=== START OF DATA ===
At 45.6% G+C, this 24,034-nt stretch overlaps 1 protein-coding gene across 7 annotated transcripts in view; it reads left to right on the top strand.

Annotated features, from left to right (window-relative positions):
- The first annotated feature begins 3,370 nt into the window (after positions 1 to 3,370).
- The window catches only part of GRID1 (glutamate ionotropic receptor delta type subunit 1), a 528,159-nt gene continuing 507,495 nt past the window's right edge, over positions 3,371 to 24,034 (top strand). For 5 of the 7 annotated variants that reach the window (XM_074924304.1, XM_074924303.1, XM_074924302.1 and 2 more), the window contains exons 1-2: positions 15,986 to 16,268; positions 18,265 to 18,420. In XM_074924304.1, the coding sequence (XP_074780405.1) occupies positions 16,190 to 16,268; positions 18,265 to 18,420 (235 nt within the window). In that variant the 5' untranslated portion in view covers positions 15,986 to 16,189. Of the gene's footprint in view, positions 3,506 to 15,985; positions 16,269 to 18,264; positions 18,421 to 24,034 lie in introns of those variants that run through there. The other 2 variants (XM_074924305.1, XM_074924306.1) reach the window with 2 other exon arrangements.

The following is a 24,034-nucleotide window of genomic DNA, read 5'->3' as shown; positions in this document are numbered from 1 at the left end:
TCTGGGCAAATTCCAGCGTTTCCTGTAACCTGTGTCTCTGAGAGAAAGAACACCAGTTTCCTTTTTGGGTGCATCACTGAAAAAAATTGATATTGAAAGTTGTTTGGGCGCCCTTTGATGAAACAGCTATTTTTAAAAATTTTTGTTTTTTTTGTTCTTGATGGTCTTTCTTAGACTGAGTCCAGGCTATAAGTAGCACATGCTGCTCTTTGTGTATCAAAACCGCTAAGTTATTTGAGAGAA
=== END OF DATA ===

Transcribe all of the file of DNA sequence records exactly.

At 45.6% G+C, this 24,034-nt stretch overlaps 1 protein-coding gene across 7 annotated transcripts in view; it reads left to right on the top strand.

Annotated features, from left to right (window-relative positions):
- The first annotated feature begins 3,370 nt into the window (after positions 1 to 3,370).
- The window catches only part of GRID1 (glutamate ionotropic receptor delta type subunit 1), a 528,159-nt gene continuing 507,495 nt past the window's right edge, over positions 3,371 to 24,034 (top strand). For 5 of the 7 annotated variants that reach the window (XM_074924304.1, XM_074924303.1, XM_074924302.1 and 2 more), the window contains exons 1-2: positions 15,986 to 16,268; positions 18,265 to 18,420. In XM_074924304.1, the coding sequence (XP_074780405.1) occupies positions 16,190 to 16,268; positions 18,265 to 18,420 (235 nt within the window). In that variant the 5' untranslated portion in view covers positions 15,986 to 16,189. Of the gene's footprint in view, positions 3,506 to 15,985; positions 16,269 to 18,264; positions 18,421 to 24,034 lie in introns of those variants that run through there. The other 2 variants (XM_074924305.1, XM_074924306.1) reach the window with 2 other exon arrangements.

The following is a 24,034-nucleotide window of genomic DNA, read 5'->3' as shown; positions in this document are numbered from 1 at the left end:
TCTGGGCAAATTCCAGCGTTTCCTGTAACCTGTGTCTCTGAGAGAAAGAACACCAGTTTCCTTTTTGGGTGCATCACTGAAAAAAATTGATATTGAAAGTTGTTTGGGCGCCCTTTGATGAAACAGCTATTTTTAAAAATTTTTGTTTTTTTTGTTCTTGATGGTCTTTCTTAGACTGAGTCCAGGCTATAAGTAGCACATGCTGCTCTTTGTGTATCAAAACCGCTAAGTTATTTGAGAGAA